When he was 24, Aeneas Williams attended the 1910 World Missionary Conference in Edinburgh. The conference marks the beginning of the modern ecumenical movement, and its slogan was ‘The Evangelisation of the World in this Generation.’
A famed Church of Scotland missionary, the Revd Dr John Anderson Graham, spoke at the conference about the work of his mission at Saint Andrew’s Colonial Home in Kalimpong, West Bengal. Aeneas arrived in India later in 1910 to work at Saint Andrew’s, first teaching Geography and Science and then as Bursar.
Wolseley House, where he lived on the school grounds, was named after Sir Capel Charles Wolseley (1870-1923), grandson of Archdeacon Cadwallader Wolseley of Glendalough and a descendant of the Wolseley family of Wolseley in Staffordshire and Mount Wolseley in Co Carlow. Wolseley was the secretary of the home’s fundraising delegation in London, and he visited Saint Andrew’s with the Revd John Breeden, a Methodist missionary, in 1914.
Aeneas had several other roles at Saint Andrew’s, including financial adviser to Dr Graham and fundraiser for the children’s home. On 2 December 1914, Aeneas and Clara Anne Rendall, a missionary teacher from Kirkwall in the Orkney Islands, were married at Macfarlane Memorial Church in Kalimpong, and Dr Graham was the best man. When Clara gave birth to twins, Alfred Francon and Beatrice Clara, in 1916, they were baptised by Dr Graham.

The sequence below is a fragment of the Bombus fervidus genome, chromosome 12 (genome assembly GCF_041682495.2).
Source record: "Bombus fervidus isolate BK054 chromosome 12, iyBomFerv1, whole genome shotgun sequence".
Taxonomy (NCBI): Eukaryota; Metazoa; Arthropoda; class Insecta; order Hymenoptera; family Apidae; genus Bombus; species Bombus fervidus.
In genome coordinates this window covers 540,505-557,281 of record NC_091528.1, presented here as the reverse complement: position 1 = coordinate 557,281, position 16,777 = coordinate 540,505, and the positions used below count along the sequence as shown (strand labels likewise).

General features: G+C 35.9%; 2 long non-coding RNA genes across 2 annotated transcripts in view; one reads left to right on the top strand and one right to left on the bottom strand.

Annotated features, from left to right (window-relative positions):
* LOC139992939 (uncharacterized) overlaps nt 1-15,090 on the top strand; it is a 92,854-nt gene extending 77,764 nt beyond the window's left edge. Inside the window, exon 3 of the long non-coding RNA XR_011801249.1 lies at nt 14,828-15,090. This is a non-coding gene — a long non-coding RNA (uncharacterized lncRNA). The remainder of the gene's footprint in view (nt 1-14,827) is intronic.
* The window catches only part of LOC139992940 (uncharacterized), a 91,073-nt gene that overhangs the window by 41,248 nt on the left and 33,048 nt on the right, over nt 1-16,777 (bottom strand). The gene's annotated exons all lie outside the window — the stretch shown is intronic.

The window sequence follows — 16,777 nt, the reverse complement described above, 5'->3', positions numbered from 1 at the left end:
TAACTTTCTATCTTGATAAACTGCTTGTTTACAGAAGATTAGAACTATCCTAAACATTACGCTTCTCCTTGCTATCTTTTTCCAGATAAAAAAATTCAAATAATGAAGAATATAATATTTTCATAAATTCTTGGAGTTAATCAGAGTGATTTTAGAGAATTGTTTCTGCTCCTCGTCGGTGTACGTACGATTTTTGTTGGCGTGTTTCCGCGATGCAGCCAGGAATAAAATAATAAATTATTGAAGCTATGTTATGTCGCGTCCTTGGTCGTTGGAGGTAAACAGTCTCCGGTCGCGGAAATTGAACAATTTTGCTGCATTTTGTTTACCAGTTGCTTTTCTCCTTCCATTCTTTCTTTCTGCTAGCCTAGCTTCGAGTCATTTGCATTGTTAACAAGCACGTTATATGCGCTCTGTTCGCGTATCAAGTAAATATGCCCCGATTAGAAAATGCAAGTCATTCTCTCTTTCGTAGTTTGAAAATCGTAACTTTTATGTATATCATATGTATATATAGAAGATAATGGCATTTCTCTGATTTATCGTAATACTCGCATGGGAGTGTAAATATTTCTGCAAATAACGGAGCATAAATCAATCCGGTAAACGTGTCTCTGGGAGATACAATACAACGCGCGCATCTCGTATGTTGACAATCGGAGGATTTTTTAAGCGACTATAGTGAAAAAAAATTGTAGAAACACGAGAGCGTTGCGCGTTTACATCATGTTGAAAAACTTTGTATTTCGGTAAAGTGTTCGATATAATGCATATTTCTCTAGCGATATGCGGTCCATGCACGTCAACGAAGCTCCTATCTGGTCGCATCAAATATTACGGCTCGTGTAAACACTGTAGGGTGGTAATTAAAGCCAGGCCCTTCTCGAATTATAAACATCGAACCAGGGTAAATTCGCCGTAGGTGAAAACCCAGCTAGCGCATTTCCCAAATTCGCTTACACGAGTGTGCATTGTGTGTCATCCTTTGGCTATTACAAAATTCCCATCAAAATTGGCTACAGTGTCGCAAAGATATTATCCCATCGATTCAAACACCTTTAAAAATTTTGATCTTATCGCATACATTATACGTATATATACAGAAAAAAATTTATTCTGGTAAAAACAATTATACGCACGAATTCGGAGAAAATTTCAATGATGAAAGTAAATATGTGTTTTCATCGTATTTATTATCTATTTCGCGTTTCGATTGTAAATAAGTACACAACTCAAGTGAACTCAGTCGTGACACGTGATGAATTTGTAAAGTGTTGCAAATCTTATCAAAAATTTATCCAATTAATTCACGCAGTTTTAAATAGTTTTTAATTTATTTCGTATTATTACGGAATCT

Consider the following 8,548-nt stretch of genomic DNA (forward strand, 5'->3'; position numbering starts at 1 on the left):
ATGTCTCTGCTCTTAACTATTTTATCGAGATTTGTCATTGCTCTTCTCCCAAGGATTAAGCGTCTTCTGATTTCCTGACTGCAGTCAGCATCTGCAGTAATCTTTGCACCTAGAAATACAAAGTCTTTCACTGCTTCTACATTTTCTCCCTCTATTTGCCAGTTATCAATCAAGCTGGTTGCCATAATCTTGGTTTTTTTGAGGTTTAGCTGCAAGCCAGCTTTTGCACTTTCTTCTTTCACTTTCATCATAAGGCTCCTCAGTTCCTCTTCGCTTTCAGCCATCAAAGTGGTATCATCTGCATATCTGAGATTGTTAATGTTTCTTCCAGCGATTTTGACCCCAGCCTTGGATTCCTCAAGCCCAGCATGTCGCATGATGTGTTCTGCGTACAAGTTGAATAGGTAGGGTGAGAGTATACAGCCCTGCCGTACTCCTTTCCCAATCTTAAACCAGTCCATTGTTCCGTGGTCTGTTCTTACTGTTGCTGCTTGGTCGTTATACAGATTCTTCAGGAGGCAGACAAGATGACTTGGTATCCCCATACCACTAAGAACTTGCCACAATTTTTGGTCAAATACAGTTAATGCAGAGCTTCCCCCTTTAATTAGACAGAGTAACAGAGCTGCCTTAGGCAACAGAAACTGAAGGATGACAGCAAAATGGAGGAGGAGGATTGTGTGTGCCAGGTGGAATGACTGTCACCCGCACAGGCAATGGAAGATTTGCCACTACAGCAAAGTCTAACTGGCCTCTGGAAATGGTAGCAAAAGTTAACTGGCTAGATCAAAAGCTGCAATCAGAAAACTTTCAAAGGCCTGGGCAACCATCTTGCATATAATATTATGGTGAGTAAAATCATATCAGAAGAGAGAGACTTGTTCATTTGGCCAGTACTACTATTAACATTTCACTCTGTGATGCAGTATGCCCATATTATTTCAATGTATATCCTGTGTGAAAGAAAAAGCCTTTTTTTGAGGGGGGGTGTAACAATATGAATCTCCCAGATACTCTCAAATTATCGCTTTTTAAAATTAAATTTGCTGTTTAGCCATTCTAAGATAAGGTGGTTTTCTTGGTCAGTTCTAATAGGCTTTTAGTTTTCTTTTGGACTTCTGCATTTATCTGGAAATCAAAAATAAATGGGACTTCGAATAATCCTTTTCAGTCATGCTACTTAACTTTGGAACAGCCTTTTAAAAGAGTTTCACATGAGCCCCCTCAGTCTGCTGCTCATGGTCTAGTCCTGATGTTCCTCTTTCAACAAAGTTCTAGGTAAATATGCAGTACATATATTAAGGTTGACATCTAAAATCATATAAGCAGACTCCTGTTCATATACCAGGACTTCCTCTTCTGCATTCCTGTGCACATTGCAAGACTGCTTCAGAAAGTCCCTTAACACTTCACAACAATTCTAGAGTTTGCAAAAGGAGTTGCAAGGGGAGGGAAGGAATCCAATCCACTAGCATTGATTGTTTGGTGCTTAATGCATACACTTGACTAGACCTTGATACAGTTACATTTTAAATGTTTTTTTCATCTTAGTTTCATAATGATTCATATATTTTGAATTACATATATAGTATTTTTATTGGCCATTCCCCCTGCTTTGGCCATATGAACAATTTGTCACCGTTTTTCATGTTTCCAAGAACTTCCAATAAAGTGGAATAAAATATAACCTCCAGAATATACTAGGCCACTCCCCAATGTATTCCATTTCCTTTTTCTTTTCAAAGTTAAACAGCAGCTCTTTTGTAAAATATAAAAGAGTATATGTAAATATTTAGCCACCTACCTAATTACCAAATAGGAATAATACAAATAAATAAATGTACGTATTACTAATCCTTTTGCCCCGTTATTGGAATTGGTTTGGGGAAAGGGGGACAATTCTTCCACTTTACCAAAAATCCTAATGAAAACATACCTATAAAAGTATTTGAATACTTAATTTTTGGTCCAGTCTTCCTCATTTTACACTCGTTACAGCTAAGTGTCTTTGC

Williams’s first book,A Pronouncement of the Public Conscience, was published in 1921, and after a fundraising and speaking tour of Scotland, Aeneas and his family returned to Saint Andrew’s in 1922.
In late March and early April 1922, Saint Andreew’s was host to the first Mount Everest expedition. The main team members were General Charles Granville Bruce, Edward Lisle Strutt, George Mallory, George Ingle Finch, Edward Felix Norton, Henry Treise Morshead, Howard Somervell, Arthur Wakefield, and the photographer and movie maker John Noel. The team also included was a large group of Tibetan and Nepalese Sherpas and porters.